Author: Pérez-Ros P1, Cubero-Plazas L1, Mejías-Serrano T1, Cunha C1, Martínez-Arnau FM1,2
1Department of Nursing, Universidad Católica de Valencia San Vicente Mártir, Espartero 7, Valencia, Spain.
2Department of Physiotherapy, Universidad de Valencia, Gascó Oliag 5, Valencia, Spain.
Conference/Journal: J Alzheimers Dis.
Date published: 2019 Jun 6
Other: Special Notes: doi: 10.3233/JAD-190361. [Epub ahead of print] , Word Count: 250
BACKGROUND: The current trend in addressing symptoms of dementia comprises non-pharmacological strategies such as music interventions for the management and improvement of cognitive function, memory, agitation, depression, or anxiety.
OBJECTIVE: To determine the impact of a preferred music listening group intervention upon the functional, cognitive, and emotional dimensions in nursing home residents.
METHODS: A randomized intervention study was carried out. The study was conducted from June to August 2015, and involved a preferred music listening group intervention lasting 60 minutes, 5 days/week during 8 weeks. A total of 119 adults aged ≥65 years, with annual permanent residence in the nursing home (Málaga, Spain) were included in the study. 47 (39.5%) subjects were randomized to the music group intervention. The nurses and physiotherapists were blinded to the assessments.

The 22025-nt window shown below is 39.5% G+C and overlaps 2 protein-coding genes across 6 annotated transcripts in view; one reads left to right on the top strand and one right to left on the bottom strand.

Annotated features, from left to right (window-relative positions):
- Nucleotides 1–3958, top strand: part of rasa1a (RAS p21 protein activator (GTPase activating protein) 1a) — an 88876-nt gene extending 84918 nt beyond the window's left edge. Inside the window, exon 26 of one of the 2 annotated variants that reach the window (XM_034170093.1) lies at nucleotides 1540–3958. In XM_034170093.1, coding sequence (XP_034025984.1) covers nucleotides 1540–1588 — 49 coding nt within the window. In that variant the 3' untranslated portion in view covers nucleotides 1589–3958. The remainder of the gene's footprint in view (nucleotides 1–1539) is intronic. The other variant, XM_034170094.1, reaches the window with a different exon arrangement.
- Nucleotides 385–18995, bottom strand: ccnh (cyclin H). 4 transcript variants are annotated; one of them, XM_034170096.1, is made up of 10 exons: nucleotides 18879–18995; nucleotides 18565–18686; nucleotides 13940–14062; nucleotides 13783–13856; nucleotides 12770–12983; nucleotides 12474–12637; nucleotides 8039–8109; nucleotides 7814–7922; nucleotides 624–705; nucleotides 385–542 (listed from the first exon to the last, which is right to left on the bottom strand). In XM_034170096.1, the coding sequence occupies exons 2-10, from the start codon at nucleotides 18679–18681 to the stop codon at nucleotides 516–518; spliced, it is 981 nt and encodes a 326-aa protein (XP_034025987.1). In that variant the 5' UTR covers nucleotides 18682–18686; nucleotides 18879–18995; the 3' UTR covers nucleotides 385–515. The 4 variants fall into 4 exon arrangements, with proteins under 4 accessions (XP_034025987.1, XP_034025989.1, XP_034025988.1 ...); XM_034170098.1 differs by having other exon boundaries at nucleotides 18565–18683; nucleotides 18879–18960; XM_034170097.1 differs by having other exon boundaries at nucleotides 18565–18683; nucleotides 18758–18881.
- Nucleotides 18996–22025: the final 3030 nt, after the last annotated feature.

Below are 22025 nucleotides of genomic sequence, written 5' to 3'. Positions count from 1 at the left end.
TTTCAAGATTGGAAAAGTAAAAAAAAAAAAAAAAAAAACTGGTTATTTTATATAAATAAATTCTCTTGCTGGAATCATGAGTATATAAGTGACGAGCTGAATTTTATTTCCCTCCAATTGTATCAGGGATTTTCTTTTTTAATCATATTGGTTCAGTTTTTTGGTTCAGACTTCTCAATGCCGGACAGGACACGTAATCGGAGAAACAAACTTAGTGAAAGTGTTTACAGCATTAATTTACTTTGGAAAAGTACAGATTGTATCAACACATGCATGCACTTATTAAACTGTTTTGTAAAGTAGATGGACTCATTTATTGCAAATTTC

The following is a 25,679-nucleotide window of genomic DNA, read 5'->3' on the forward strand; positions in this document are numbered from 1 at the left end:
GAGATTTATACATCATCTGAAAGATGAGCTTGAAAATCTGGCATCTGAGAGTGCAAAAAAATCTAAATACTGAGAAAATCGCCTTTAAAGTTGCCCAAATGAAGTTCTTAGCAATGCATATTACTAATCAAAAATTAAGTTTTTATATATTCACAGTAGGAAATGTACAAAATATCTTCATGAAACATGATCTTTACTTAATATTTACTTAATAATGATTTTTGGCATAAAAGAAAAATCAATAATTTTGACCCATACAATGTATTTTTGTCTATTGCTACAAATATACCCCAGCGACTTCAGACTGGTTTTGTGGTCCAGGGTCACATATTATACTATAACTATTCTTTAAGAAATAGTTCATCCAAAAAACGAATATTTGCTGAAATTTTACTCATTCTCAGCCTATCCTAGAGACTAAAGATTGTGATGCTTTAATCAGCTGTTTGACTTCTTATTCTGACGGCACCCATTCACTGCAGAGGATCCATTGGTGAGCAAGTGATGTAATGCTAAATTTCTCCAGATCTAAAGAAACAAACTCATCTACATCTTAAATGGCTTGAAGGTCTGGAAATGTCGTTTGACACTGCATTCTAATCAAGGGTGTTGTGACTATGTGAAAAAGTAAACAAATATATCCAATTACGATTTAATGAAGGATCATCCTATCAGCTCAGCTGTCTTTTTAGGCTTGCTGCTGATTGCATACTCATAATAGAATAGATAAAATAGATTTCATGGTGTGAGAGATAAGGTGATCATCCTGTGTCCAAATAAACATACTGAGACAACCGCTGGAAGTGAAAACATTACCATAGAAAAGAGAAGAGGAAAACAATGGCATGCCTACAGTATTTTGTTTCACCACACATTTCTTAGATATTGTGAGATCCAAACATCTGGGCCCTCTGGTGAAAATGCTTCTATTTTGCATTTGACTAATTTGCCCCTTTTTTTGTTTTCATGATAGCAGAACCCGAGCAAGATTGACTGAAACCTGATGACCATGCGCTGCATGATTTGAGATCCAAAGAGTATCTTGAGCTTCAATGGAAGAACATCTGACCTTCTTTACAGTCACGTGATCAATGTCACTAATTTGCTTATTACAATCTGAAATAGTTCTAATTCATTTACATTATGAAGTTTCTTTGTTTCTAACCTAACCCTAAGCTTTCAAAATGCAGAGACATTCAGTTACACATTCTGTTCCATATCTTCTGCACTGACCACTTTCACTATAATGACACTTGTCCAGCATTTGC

RESULTS: The sample had a mean age of 80.52 (SD7.44) years, with female predominance. The subjects presented dependency in Barthel, and cognitive impairment as determined by the MMSE. The Tinetti scores yielded fall risk and depression as evidenced by the Yesavage scale. The Cornell scores evidenced no depression in elderly people with dementia. Following the intervention, function improved significantly with a medium effect size, as did emotional state, with a large effect size. Cognitive function was seen to worsen in the control group, but remained stable in the intervention group, with a large effect size.
CONCLUSIONS: A preferred music listening group intervention among elderly people in nursing homes is effective, resulting in improvements in functional and emotional condition.
KEYWORDS: Care activities; dementia; elderly people; music; nursing homes
PMID: 31177232 DOI: 10.3233/JAD-190361